The U.S. government wants travelers to cough up their old MySpace handles, too, it seems.
This week the State Department revealed plans to widen social media screening for some visa applicants, including a new rule that would require them to divulge all their social media handles from the past five years – and possibly refuse them entry to the country should they elect not to.
According to a new notice published by the State Department in the Federal Register, if approved the new measures would apply to around 65,000 visa applicants every year – or 0.5% of the total number of applicants – who are judged to warrant extra vetting.
Refusing to divulge the handles won’t automatically disqualify applicants, but in cases where they refuse, admission will require a “credible explanation” of the reason for their refusal, suggesting the default will be rejection in these cases.
In addition to asking for all prior social media handles going back five years, the new rules would require them to provide old email addresses and phone numbers for the same period, old residential addresses and employment history for the last 15 years, travel history over this longer period, old passport numbers, and the names and dates of birth of all family members, including children, siblings, and spouses.
Visa applicants affected by the new requirements would not be asked for their social media passwords.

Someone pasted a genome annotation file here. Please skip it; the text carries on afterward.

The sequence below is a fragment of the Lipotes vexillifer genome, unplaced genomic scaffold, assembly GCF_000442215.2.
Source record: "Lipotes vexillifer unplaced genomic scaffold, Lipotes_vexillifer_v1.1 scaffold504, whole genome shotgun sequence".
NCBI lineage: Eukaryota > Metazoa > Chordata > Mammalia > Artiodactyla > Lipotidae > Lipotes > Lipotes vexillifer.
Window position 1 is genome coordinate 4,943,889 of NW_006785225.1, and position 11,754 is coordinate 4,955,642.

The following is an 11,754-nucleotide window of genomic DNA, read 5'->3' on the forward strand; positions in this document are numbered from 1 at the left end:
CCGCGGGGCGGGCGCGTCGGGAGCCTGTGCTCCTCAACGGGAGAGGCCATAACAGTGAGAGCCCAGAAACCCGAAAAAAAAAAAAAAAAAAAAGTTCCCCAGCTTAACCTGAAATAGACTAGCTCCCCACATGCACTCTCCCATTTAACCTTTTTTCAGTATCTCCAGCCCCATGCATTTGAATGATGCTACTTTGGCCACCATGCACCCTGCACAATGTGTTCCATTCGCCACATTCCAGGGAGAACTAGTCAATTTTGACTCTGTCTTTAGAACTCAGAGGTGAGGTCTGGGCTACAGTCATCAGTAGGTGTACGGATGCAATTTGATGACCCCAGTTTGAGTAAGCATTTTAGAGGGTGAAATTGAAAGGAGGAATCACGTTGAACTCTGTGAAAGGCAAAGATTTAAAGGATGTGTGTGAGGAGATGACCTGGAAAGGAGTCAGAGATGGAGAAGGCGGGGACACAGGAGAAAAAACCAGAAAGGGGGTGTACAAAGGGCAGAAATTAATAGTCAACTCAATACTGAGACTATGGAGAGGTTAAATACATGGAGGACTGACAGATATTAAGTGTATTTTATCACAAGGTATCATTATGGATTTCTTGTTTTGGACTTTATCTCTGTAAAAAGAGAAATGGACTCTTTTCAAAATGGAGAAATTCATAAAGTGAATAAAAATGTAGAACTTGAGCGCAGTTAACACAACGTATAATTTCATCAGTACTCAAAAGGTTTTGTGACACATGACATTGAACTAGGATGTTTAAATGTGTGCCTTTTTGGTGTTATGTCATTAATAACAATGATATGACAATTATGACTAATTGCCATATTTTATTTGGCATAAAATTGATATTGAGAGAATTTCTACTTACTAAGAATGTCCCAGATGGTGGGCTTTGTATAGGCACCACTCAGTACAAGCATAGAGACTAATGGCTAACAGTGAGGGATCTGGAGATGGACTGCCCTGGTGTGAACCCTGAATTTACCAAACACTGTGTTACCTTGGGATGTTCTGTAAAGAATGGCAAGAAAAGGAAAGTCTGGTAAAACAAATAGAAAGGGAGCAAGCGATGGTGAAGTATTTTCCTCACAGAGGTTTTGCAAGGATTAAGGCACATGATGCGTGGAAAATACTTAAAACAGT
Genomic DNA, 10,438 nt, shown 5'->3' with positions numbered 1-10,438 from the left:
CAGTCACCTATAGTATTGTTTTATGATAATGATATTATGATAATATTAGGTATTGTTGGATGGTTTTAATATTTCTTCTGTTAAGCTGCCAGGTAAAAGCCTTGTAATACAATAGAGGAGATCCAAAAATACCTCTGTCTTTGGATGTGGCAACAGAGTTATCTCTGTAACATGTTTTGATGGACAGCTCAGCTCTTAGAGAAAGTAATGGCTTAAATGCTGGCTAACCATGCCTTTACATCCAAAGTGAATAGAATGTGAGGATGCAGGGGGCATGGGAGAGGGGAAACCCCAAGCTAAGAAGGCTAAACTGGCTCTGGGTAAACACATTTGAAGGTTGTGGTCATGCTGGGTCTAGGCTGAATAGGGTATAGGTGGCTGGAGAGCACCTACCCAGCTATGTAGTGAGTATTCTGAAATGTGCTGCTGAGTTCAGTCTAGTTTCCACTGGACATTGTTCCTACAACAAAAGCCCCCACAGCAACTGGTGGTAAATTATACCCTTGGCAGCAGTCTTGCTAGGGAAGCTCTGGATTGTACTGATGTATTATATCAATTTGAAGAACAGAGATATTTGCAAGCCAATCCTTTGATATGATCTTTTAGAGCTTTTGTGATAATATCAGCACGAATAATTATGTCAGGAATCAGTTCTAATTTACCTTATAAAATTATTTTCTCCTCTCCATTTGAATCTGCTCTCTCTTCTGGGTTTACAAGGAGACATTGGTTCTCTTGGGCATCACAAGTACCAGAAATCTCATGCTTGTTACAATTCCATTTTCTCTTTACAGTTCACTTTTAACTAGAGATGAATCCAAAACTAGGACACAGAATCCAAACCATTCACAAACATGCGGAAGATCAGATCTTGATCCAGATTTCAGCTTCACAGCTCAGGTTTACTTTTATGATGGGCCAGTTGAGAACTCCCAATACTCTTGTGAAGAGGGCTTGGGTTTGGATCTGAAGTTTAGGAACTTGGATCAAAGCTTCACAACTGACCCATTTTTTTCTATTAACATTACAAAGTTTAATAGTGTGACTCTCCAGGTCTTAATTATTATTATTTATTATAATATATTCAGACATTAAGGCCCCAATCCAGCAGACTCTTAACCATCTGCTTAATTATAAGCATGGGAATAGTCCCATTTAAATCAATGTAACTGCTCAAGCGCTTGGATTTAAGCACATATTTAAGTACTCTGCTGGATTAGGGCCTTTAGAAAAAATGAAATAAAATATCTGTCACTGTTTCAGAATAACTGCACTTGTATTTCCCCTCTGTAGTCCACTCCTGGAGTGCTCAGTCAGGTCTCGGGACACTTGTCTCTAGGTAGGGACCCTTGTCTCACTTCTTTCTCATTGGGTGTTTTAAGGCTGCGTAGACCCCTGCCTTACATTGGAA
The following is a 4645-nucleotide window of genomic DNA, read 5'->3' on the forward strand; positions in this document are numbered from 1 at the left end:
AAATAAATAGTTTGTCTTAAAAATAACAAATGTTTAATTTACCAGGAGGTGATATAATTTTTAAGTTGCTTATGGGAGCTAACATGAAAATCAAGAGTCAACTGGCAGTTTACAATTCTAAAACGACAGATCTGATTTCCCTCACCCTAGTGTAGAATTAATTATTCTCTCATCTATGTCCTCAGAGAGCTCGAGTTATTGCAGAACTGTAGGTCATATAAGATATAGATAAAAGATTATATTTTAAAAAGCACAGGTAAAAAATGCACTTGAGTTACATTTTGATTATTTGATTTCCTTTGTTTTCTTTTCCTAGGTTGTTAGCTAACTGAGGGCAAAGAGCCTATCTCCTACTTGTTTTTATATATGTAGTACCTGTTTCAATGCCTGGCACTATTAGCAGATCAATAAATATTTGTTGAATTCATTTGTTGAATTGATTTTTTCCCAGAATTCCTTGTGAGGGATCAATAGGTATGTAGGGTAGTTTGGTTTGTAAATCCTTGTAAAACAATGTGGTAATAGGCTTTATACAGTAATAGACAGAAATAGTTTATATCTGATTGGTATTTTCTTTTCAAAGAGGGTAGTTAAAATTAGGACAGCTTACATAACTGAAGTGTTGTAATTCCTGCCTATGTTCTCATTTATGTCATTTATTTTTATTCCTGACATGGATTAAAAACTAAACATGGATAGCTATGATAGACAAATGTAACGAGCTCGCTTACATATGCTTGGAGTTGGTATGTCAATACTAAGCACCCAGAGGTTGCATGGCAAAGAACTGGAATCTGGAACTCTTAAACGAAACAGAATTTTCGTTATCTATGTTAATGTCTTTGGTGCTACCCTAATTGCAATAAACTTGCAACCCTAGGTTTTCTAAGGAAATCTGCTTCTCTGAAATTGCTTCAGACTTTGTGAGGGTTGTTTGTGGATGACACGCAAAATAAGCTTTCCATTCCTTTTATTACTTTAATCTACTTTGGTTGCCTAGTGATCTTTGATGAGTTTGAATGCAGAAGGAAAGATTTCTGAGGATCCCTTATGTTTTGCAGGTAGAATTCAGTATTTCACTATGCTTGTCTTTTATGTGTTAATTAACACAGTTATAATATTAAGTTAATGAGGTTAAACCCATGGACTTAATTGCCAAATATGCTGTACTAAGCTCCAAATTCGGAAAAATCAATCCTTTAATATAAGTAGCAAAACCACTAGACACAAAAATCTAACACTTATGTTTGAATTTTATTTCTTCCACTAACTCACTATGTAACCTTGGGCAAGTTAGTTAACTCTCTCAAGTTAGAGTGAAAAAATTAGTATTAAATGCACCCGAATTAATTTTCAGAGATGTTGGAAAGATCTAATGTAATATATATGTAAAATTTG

The State Department didn’t reveal what criteria will be used to determine whether an individual receives the expanded vetting.
If approved, the new rule will take effect May 18.
The latest screening measure is just one of an overlapping series of security reviews involving social media proposed by the new administration.
In March the Department of Homeland Security introduced mandatory social media screening for any visa applicants who have spent time in territory controlled by the terrorist group ISIS.
In April the Department of Homeland Security proposed requiring social media passwords and smartphone contacts from all visitors to the United States, regardless of their country of origin – a massive expansion of previously proposed screening measures, which would have required social media passwords only for visitors from certain countries.
The rules would require visa applicants to turn over their smartphones and social media account logins and passwords to agents from U.S. Customs and Border Protection working in their countries of origin.In February the White House proposed a new measure that would ask (but not require) Chinese visa holders to submit their social media profiles for review by customs officials when they visit the United States.